Despite the challenges ahead, the semiconductor industry considers the Internet of Things (IoT) to be one of the three biggest growth drivers in the upcoming years, according to a joint study conducted by McKinsey & Company and the Global Semiconductor Alliance. However, this means semiconductor companies may have to rethink their traditional business models, according to the report.
Based on the survey of 229 semiconductor executives at GSA member companies, the report shows that they had mixed feelings about the IoT’s potential. The report finds that 48 percent of respondents believe IoT will be one of the top three growth drivers, while 17 percent ranked it as the number one growth driver. Thirty-three percent of respondents believe it will be one of many growth factors for the industry.
The report, The Internet of Things – Opportunities and Challenges for Semiconductor Companies, reveals that semiconductor companies, in general, expect the IoT industry to grow rapidly in the long term; however, the timing and growth segments vary by company.
Despite these differences, semiconductor companies are moving forward with big investments not only in research & development, but also mergers and acquisitions to gain a faster foothold in the IoT industry. So far mergers and acquisitions in 2015 related to the IoT total $14.8 billion to purchase 39 IoT-related companies, exceeding $14.3 billion spent on 62 companies in 2014, according to a new 451 Research report.
The 451 Research report finds that semiconductor-related acquisitions were the bulk of the buys in 2015 with ARM, Intel and NXP each announcing two or more deals related to increasing their positions in IoT. The largest deal was NXP’s $11.8 billion acquisition of Freescale Semiconductor.
Other deals cited by 451 Research include Amazon, ARM, Brocade, PTC, Silver Spring Networks and British Gas. ”While the Internet of Things is still in its infancy in terms of industry adoption, the deal-making accelerates unabated, and we see no end in sight. The IT service and infrastructure leaders of the future will require broad and deep competencies in IoT, and those bets are being made now," said Brian Partridge, Vice President of the 451 Research mobility team, in a statement. “The 2015 numbers left little time to even question our prediction that market forces would accelerate deal activity beyond 2014.”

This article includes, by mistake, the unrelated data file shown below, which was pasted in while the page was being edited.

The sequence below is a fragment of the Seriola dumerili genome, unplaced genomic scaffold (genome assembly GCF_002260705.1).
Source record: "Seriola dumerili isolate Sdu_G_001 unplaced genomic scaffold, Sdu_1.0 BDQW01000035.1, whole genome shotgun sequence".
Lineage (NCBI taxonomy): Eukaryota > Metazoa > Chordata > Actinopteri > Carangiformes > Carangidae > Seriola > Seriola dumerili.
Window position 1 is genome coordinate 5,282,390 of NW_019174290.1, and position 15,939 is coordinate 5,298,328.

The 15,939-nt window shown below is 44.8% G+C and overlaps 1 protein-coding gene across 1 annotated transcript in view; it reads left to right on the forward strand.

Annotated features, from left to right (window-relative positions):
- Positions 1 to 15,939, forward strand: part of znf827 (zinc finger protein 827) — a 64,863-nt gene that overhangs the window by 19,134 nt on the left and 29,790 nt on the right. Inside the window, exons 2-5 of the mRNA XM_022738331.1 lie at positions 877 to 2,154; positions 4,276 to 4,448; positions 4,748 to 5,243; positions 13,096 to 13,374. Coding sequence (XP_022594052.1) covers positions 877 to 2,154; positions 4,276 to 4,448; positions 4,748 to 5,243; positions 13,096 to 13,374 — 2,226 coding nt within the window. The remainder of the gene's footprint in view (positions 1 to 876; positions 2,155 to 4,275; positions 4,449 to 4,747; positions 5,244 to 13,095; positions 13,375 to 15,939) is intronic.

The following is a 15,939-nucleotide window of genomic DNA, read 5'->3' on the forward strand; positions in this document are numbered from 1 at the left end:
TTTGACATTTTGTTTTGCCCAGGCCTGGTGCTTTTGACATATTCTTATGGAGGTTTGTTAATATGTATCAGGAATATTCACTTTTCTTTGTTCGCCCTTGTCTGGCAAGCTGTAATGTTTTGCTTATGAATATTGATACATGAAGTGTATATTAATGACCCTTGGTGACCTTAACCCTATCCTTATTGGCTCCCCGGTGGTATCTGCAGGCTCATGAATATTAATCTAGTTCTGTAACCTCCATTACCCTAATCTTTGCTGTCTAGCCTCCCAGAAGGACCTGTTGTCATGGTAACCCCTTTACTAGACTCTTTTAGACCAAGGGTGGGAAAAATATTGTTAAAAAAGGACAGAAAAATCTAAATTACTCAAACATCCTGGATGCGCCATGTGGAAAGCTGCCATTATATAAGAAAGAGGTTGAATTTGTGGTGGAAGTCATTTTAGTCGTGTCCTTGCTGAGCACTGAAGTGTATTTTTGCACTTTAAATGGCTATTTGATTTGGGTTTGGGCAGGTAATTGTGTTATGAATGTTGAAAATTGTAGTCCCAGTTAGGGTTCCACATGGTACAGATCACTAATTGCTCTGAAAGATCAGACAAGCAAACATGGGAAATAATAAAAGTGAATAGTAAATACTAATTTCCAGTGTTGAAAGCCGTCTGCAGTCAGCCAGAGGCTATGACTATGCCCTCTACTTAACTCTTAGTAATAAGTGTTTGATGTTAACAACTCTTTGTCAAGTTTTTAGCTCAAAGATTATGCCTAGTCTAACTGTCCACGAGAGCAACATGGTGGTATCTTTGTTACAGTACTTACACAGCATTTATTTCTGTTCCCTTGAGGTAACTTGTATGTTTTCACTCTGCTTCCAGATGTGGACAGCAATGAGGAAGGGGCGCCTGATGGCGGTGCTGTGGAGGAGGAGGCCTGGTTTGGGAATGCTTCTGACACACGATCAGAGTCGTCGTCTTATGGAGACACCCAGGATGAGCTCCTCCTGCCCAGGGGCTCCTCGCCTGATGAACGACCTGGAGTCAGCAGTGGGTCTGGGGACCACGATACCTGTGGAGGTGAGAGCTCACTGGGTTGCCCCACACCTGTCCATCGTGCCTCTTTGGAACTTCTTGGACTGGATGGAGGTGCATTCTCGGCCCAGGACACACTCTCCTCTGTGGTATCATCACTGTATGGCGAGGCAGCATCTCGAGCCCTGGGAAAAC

Many industry research firms, including ABI, Gartner, IDC and IHS, forecast the number of connected devices to be in the range of 20 to 30 billion by 2020. Looking at the semiconductor industry, alone, the growth potential is huge. IC Insights recently forecast that IoT-related semiconductor sales is expected to grow 19 percent in 2015, reaching $5.6 billion.
Big players, like IBM and Cisco, are also making big investments. IBM recently announced its plans to form a new IoT division and spend $3 billion over the next four years to help companies “build IoT solutions.” On the heels of this announcement, IBM teamed up with Texas Instruments (TI) “to develop a secure, cloud-hosted provisioning and lifecycle management service for IoT devices.”
In addition, there is a host of companies in the electronics industry that are collaborating and sharing intellectual property to drive IoT innovation. One example is Panasonic, which pledged to provide royalty-free access to software and patents in its product ecosystem to speed the development of IoT software and services. It will also increase its intellectual property contributions to the AllSeen Alliance, a cross-industry nonprofit open source consortium.